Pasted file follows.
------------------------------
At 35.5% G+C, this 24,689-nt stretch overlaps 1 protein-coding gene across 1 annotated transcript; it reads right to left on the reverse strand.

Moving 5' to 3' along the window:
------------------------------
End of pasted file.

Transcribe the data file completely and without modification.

At 35.5% G+C, this 24,689-nt stretch overlaps 1 protein-coding gene across 1 annotated transcript; it reads right to left on the reverse strand.

Moving 5' to 3' along the window: